Do you find yourself checking your symptoms online, reading (and fretting) about every possible syndrome or disorder you might have? It may be time to check your emotional health. (For Spectrum Health Beat)
Chronic illnesses like cancer, diabetes and heart disease each pack their own specific problems.
But few people realize these diagnoses often trigger a new kind of anxiety. Suddenly, every ache and pain can set off bouts of intense worry.
Even the most grounded people can start to wonder if—on top of all their other health problems—they are suddenly turning into hypochondriacs.
A little anxiety is actually a good thing, noted Kiran Taylor, MD, a psychiatrist with Spectrum Health Medical Group Supportive Care Medicine, which provides support for cancer patients.
Increased vigilance might even be life-saving, helping you identify new symptoms and dealing with them proactively.
“Anxiety, worry and even panic are all survival tactics, at a biological level,” she said. “We’re designed to have them—we want to know if a bear is coming to get us. It’s what activates that important fight-or-flight reaction.”
But there’s a difference between heightened vigilance and constant fretting.
“When worry begins impacting other areas of your life, and when it occurs to a greater or more intense degree than needed, it’s time to do something,” she said.
Cancer patients and survivors often refer to “scan-xiety,” for example, the intense worry that can come before routine follow-up tests.
“Those appointments can bring all that fear back,” she said. “Some people find it hard to sleep or eat in the days or even weeks before a test.” But if you’re feeling healthy and there are no new symptoms, “that fear is not aligning with the reality of the threat.”
While anxiety is common enough in general, affecting about 19.1 percent of the population in a given year according to the National Institute of Mental Health, it is much higher for people with chronic illnesses.
As many as 40 percent of cancer patients develop significant stress, including worry, panic attacks and even post-traumatic stress disorder, for example. Depression is also related: Those with diabetes or rheumatoid arthritis are up to six times more likely to suffer from depression, reports the Anxiety and Depression Association of America.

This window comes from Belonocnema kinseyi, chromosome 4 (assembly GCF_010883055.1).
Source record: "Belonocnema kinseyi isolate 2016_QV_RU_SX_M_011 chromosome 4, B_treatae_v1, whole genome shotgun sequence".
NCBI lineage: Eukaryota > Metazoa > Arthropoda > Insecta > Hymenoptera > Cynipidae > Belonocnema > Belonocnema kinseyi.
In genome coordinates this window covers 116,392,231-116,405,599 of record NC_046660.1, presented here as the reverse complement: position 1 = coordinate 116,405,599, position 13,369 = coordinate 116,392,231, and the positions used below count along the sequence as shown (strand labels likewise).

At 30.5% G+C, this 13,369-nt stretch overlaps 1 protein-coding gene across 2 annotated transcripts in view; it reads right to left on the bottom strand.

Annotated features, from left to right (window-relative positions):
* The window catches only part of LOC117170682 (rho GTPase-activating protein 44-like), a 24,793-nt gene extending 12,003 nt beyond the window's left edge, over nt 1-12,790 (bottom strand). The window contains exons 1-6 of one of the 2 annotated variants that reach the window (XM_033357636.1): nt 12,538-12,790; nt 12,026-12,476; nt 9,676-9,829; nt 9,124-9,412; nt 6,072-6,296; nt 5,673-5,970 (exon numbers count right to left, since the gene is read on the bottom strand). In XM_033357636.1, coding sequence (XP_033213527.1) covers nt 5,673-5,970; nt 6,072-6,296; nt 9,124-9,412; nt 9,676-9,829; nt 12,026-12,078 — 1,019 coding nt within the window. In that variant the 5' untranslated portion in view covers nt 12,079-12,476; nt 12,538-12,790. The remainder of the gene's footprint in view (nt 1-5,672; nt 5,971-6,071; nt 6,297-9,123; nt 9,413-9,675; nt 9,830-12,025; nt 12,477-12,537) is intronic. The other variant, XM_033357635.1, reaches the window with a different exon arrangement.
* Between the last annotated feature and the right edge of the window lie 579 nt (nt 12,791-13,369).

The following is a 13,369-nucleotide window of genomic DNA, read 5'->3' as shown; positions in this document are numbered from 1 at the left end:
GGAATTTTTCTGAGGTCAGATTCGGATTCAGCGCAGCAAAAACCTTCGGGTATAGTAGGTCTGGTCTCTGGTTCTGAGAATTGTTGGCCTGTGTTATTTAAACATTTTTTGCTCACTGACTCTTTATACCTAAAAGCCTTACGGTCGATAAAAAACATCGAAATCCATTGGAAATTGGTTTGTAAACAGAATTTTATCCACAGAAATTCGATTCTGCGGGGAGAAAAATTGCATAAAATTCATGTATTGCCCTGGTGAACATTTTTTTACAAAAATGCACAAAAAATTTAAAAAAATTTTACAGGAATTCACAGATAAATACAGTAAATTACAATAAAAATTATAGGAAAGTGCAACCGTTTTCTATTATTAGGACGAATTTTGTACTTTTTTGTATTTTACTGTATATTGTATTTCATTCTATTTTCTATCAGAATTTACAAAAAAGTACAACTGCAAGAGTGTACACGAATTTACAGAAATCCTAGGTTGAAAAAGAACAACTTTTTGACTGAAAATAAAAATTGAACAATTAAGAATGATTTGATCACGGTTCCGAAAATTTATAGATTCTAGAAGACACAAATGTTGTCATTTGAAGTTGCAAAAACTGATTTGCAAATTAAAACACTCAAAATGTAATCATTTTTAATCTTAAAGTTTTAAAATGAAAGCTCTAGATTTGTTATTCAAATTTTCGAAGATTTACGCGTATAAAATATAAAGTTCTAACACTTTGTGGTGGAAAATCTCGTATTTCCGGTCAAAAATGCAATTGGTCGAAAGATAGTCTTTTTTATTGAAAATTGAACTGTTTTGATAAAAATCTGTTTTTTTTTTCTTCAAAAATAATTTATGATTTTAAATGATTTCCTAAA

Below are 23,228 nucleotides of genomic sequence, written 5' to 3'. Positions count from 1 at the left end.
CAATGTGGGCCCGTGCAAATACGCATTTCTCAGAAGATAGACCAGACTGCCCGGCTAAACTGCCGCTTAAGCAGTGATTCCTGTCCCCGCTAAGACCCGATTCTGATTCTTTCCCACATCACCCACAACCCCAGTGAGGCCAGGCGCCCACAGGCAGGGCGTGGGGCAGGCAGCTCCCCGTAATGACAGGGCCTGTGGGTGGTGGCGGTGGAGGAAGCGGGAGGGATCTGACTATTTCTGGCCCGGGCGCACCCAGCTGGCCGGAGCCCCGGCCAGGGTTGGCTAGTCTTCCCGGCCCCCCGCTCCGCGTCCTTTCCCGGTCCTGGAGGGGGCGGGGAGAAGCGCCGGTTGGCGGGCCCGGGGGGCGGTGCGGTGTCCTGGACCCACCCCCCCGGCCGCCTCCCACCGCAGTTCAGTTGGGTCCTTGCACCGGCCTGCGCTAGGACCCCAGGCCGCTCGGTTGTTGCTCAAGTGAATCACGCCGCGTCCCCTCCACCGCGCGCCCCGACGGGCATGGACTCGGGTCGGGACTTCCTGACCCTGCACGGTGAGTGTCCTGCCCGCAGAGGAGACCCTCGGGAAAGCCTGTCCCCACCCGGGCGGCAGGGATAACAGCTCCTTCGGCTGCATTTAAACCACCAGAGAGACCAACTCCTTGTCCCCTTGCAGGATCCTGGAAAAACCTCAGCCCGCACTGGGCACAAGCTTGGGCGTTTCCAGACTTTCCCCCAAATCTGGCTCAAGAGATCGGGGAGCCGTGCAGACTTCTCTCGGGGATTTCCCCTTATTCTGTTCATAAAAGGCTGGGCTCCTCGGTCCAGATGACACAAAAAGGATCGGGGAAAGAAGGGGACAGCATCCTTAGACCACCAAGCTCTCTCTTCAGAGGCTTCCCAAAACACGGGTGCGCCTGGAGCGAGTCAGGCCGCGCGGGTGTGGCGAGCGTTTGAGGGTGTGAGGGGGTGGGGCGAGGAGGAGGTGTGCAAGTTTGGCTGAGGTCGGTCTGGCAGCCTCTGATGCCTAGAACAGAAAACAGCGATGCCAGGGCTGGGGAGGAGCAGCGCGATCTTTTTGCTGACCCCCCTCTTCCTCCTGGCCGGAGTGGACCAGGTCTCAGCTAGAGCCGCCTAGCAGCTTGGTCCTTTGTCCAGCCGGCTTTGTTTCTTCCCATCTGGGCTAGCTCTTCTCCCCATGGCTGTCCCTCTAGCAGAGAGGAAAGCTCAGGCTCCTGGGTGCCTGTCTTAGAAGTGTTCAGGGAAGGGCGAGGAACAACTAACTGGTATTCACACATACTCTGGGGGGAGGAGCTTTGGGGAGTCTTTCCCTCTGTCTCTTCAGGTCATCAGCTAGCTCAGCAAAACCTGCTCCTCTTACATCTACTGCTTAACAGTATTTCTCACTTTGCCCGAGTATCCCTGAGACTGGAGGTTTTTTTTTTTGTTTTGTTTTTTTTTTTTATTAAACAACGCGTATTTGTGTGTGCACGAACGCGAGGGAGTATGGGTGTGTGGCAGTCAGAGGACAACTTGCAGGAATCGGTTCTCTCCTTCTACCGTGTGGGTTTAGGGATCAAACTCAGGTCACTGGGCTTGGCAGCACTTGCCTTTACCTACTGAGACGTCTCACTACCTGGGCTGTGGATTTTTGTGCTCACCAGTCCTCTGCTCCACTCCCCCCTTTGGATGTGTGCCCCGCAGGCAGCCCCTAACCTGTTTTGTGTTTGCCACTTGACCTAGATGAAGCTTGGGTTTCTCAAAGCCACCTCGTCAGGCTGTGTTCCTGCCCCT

The good news is that health care providers are becoming increasingly aware of the impact chronic illness has on emotional health, and there’s plenty of help available.
Dr. Taylor’s 4 tips for managing emotional health:
1. Spend more time in your happy place
Self-care basics—including eating well, getting plenty of rest and doing things that make you feel relaxed—all help. Exercise can be part of that, Taylor said, and evidence shows it helps with both anxiety and depression.
But curling up with a good book, spending more time with loved ones or starting a journal about your feelings is also nourishing.
“The idea is to find ways that help you calm yourself down when you feel the anxiety starting to escalate.”
2. Consider short-term therapy
While many people still think of talk therapy as something that requires years on a couch, short-term therapy is effective for treating both anxiety and depression, typically between 10 and 20 sessions.
Cognitive behavioral therapy focuses on identifying inaccurate thinking, such as overblown fears, and finding ways to manage them. And acceptance and commitment therapy helps people come to terms with their health issues, accept the thoughts and feelings that come with them and commit to making changes.
3. Talk to your medical team
Don’t be shy about telling doctors how you’re feeling, even if they don’t specifically ask about anxiety levels. They can help refer you to behavioral health specialists, or provide tips on managing your mental health.
Keep in mind that effective medications are also available to help manage both anxiety and depression and can be a valuable part of your treatment plan.
4. Focus on what you can control
While there’s no magic wand that can make serious illnesses vanish, working on the many things that are in your control is powerful medicine, Dr. Taylor said.
“There may not be much you can do about your genetic risks, for instance,” she said. “But there are plenty of small behavioral changes—including how you deal with your worries—that can make you feel less helpless and more in charge.”